Full-day workshop presented at 2104 STC Summit Are you working with many products, large content sets, many audiences, or broad business requirements? Are you finding it difficult to create a content experience to your customers that is consistent and enables logical, meaningful content access? And do you strive to deliver high value and delight? In addition, do you need to develop robust content experiences that stand the test of time, even if the visual presentation and templates must change with marketplace trends? Models enable you to design and implement a valuable experience for your customers, consistently, across products, authors, audiences, and time – even in a very large enterprise. In this workshop, we’ll work through the modeling process, and you will leave with the hands-on experience of developing a use model, a content model, and an access model. In this workshop, we will discuss why modeling is important and describe the process, including prerequisite input to ensure high-quality, valid models. Then we will walk through a concrete exercise to develop use, content, and access models for a fictional company, taking the business situation, audience, and likely product-use into account. Finally we’ll discuss approaches for applying the models, and you will try your hand at implementing a release-specific architecture based on the models. Handouts: #1 Requirements worksheet: http://www.slideshare.net/aames/01requirements #2 Scenario worksheet: http://www.slideshare.net/aames/02scenarios #3 Design worksheet: http://www.slideshare.net/aames/03design #4 Information Use Model worksheet: http://www.slideshare.net/aames/04info-usemodel #5 Content Model worksheet: http://www.slideshare.net/aames/05content-model #6 Access Model worksheet: http://www.slideshare.net/aames/06access-model
Text of Content Experience Modeling: Designing Customer Value and Consistency
Content Experience Modeling Workshop2014 STC Summit Content Experience Modeling Designing Customer Value and Consistency Andrea L. Ames, IBM @aames Senior Technical Staff Member & Enterprise Content Experience Strategist/Architect/Designer 18 May 2014 Phoenix, AZ Much of the material in this deck developed in partnership with Alyson Riley and used with permission @aames
Content Experience Modeling Workshop2014 STC Summit 2 About Andrea Technical communicator since 1983 Areas of expertise Content experience: Content strategy, content architecture, and interaction design for content display and delivery, within products and interactive content delivery systems Architecture, design, and development of embedded assistance (content within or near the product user interface) Content and product usability, from analysis through validation User-centered process for content and content experience development IBM Senior Technical Staff Member on corporate Enterprise Content and eSupport Services team in IBM Chief Information Office (CIO) UCSC in Silicon Valley certificate coordinator and instructor STC Fellow, past president (2004-05), former member of Board of Directors (1998-2006), and Intercom columnist (with Alyson Riley) of The Strategic IA ACM Distinguished Engineer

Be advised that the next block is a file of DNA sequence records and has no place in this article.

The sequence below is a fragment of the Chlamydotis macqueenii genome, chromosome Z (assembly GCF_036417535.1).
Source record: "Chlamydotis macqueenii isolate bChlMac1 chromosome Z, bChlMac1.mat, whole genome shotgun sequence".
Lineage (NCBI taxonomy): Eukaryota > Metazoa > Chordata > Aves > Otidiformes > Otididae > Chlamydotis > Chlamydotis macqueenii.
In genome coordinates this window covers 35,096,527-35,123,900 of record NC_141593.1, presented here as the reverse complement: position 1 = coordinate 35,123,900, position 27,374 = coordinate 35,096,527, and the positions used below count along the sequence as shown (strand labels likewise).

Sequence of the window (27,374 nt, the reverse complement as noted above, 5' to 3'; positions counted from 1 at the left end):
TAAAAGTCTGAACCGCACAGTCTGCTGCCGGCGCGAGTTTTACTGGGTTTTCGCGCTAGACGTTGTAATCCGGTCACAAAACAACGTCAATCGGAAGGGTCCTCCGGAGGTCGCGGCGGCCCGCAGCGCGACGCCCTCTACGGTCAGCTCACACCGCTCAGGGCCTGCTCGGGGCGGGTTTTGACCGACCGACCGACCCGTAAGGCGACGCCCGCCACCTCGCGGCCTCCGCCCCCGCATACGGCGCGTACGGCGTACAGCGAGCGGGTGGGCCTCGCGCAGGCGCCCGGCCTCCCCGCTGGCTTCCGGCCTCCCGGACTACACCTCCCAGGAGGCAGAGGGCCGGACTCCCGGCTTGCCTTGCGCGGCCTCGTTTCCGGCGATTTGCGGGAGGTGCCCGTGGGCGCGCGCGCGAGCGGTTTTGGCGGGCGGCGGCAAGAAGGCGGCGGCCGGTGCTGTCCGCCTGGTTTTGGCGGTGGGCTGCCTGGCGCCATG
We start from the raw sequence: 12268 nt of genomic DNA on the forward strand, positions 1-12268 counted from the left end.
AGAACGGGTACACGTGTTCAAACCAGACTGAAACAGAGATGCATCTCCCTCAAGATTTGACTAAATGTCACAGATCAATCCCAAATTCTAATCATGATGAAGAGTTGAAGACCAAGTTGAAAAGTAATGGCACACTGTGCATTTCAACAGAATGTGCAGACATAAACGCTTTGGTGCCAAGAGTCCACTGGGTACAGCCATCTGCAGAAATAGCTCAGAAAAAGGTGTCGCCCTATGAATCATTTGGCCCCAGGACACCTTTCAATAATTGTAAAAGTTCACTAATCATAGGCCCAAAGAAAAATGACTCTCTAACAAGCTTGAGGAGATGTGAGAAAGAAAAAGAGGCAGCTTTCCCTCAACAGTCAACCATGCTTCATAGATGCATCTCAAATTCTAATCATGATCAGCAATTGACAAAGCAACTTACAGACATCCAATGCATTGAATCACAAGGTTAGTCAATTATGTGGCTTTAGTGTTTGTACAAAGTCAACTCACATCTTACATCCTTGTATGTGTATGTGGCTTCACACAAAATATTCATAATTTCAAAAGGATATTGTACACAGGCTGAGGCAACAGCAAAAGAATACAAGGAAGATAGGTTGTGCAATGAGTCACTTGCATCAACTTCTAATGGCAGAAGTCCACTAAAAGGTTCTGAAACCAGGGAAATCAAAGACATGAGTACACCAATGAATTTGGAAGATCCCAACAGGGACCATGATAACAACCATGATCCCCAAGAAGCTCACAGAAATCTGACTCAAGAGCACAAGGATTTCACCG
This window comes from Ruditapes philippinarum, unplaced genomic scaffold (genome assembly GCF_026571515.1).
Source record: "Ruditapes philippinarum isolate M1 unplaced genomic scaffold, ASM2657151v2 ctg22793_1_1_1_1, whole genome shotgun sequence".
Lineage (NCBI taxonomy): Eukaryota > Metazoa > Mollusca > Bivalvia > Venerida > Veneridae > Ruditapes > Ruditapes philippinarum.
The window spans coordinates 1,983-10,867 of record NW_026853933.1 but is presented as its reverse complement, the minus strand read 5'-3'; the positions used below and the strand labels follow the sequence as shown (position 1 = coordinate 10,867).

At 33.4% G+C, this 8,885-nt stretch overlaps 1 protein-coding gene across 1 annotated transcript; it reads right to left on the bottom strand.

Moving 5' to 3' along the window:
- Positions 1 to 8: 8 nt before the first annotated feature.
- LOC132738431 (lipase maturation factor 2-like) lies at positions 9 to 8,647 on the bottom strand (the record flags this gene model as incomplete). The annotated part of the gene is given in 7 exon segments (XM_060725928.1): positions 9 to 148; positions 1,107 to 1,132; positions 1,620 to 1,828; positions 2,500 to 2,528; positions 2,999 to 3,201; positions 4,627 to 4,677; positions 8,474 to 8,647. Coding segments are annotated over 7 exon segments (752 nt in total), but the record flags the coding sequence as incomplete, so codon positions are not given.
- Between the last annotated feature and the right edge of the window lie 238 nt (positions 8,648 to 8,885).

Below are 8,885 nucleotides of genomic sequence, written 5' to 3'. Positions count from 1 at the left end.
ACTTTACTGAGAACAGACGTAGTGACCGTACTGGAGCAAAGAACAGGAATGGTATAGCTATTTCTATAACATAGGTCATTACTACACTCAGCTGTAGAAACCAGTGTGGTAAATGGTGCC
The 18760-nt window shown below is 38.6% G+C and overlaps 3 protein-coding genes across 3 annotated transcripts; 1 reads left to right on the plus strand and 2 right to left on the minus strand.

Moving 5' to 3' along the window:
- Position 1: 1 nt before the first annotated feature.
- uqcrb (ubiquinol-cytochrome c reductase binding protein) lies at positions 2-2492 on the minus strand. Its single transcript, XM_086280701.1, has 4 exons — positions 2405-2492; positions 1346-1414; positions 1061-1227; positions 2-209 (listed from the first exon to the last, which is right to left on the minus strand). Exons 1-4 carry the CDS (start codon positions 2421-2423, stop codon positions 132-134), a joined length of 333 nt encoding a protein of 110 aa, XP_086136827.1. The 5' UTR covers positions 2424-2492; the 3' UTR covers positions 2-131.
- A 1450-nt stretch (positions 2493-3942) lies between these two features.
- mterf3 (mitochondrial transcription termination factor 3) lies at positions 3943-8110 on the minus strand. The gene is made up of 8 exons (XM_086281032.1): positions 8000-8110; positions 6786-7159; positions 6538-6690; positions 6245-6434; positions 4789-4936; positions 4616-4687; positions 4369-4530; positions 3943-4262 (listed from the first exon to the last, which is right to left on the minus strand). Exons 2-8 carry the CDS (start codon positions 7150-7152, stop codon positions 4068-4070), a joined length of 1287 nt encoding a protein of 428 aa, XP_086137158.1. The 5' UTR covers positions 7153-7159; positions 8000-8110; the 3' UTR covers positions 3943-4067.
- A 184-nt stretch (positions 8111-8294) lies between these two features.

Content Experience Modeling Workshop2014 STC Summit Agenda Morning Workshop introduction Level set Process and pre-work Afternoon Developing and applying models 3
Content Experience Modeling Workshop2014 STC Summit Setting the scene for the workshop Experiential through exercises The project is merely the bagel on which to deliver the cream-cheesy goodness of the modeling concepts The scope of the project and discussion is primarily product-specific, due to time constraints Theres more, and Ill occasionally mention the more If you're a smart content strategist, information architect, technical communicator, etc., you'll be thinking about the more and trying to integrate Whenever theres time, Ill address the more questions For more, see (URLs in references): 2013 LavaCon Unified Content Strategy Workshop session: Building a Content Strategy Ecosystem 2013 STC Summit Strategic IA Bootcamp certificate 4
Content Experience Modeling Workshop2014 STC Summit 5 Success factors Share a definition of content experience modelingunderstand what models are and why they are important Take away some actionable ways that you can approach modeling your own enterprise content experience Understand the general modeling process, from analysis and requirements definition through delivery of a release-specific information architecture, and how it functions within the product development process Define and create use, content, and access models Apply abstract models to create a concrete IA for a specific product release Have fun!
Content Experience Modeling Workshop2014 STC Summit Level set: Information architecture, content experience, etc. IBM Corporation 2013. All Rights Reserved@aames
Content Experience Modeling Workshop2014 STC Summit A rose by any other name Information strategy Content strategy Content experience strategy Information architecture Content architecture Content experience architecture Information design Content design Content experience design 7
Content Experience Modeling Workshop2014 STC Summit 8 Information architecture: A simple definition Information architecture is about designing high-value content delivered in an effective content experience that enables client success.